Police departments across the country are now requiring officers to wear body cameras. But a study released in the District of Columbia found that the camera requirement for officers in D.C. has had no significant effect on reducing complaints against officers or police use of force.
As Georgetown University announces their new basketball coach, NBA Hall of Famer Patrick Ewing, we take a look back at the university’s basketball era under legendary coach “Big John” Thompson and how it impacted race and sports for decades to come. Thompson broke barriers in race and sports by recruiting inner-city black players, using an all-black starting five and becoming the first black coach to win the NCAA basketball championship. Additionally, he fought to protect and guide his players as Washington, D.C. achieved the title of “murder capital” during the 1980’s war on drugs. We discuss how Thompson and the Hoyas became a point of racial pride larger than any sports arena.
- Liz Clarke Reporter, The Washington Post; @lizclarketweet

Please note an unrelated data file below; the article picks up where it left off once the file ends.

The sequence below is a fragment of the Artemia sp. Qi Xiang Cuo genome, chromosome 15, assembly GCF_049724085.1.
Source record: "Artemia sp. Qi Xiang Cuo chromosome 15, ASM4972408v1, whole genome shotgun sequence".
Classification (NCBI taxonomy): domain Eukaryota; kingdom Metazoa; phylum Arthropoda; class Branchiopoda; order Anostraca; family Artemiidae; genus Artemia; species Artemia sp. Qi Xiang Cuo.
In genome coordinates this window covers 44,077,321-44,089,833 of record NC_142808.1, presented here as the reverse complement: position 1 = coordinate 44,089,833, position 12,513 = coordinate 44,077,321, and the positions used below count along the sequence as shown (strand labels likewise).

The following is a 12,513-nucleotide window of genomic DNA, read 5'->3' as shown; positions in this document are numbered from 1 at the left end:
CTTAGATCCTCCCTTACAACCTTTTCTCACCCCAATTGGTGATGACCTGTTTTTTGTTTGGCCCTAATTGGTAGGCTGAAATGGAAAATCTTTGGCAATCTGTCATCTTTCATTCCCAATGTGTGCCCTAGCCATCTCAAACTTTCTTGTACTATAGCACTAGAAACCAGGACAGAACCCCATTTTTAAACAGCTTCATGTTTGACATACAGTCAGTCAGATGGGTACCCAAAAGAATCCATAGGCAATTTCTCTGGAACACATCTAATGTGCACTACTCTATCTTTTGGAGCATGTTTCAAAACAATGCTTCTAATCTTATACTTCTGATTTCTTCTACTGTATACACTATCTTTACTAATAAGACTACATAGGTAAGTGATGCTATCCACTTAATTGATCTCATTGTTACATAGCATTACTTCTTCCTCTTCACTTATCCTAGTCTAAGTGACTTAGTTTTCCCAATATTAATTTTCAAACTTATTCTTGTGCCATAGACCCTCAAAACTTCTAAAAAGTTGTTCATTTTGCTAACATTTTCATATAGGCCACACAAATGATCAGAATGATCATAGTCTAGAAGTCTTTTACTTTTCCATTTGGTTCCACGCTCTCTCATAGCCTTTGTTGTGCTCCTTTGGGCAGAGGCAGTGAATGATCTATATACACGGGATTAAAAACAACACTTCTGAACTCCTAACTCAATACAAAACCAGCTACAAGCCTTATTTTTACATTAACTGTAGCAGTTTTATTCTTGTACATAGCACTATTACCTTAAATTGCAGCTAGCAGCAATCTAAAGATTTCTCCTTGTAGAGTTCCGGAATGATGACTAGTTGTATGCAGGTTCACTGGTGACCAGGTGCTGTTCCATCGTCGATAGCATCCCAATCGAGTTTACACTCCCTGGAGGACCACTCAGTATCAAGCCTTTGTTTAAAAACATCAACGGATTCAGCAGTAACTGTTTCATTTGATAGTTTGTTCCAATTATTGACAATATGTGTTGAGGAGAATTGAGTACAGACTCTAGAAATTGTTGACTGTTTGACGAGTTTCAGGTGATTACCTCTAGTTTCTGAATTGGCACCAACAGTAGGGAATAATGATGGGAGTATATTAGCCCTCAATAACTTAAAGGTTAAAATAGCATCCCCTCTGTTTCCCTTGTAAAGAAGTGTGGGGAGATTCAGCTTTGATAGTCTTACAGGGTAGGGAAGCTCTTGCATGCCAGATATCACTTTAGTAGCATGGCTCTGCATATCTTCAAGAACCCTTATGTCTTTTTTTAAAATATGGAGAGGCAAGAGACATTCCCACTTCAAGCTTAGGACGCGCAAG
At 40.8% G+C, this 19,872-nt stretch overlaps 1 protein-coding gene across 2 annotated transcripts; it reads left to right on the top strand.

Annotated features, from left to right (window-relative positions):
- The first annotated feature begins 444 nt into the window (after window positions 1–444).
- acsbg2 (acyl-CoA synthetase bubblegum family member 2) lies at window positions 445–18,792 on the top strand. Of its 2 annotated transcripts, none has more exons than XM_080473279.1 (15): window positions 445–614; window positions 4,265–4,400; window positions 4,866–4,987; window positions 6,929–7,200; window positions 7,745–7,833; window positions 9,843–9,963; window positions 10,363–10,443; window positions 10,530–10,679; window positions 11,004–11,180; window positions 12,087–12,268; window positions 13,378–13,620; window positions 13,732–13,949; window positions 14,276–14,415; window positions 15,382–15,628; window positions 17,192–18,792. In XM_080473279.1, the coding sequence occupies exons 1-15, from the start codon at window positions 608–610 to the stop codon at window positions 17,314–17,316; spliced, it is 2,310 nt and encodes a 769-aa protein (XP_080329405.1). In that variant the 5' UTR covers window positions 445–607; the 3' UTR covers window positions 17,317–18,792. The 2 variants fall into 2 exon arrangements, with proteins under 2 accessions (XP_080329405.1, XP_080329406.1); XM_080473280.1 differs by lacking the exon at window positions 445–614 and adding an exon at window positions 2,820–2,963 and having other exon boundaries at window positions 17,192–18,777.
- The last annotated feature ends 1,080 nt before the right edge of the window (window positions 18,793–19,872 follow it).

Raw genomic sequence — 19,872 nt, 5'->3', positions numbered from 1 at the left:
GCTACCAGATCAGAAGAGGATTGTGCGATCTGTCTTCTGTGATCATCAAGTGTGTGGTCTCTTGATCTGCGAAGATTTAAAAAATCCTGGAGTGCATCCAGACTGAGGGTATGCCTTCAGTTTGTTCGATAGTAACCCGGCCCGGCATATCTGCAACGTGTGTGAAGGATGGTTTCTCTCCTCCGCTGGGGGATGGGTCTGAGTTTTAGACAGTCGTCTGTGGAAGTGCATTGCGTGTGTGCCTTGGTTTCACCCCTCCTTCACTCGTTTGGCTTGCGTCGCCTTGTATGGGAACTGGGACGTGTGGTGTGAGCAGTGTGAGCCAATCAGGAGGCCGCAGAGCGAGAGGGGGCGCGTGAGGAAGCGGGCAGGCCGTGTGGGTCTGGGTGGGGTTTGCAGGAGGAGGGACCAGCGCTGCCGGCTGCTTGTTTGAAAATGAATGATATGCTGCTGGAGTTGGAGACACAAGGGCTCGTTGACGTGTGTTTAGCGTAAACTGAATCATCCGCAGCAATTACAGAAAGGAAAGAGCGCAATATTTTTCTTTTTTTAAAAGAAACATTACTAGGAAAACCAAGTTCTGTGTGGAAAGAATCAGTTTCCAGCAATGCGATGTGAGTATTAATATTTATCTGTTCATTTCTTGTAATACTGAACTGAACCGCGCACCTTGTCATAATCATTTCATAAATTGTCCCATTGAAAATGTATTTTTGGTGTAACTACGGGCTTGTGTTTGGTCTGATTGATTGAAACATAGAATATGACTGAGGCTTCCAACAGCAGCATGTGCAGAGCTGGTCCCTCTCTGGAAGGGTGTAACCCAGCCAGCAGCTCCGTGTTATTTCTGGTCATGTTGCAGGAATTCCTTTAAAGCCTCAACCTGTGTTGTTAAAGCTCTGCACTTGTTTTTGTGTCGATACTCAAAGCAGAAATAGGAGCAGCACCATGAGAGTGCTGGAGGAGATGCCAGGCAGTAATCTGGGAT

- David Aldridge Reporter for Turner Sports; @daldridgetnt
Most Recent Shows
With the announcement that the Washington City Paper is going to be put up for sale, what is the future of alternative local news and cultural coverage in the region?
Montgomery County State's Attorney John McCarthy discusses his efforts to address gang violence. Plus, D.C. Councilmember Trayon White joins us to recap the "grocery march" protesting food deserts east of the Anacostia River.
Kojo chats with two reporters who spent the past year following the launch of Ron Brown College Preparatory High School, D.C.'s new school for boys of color. Their stories are now featured in "Raising Kings," a collaboration between NPR and Education Week.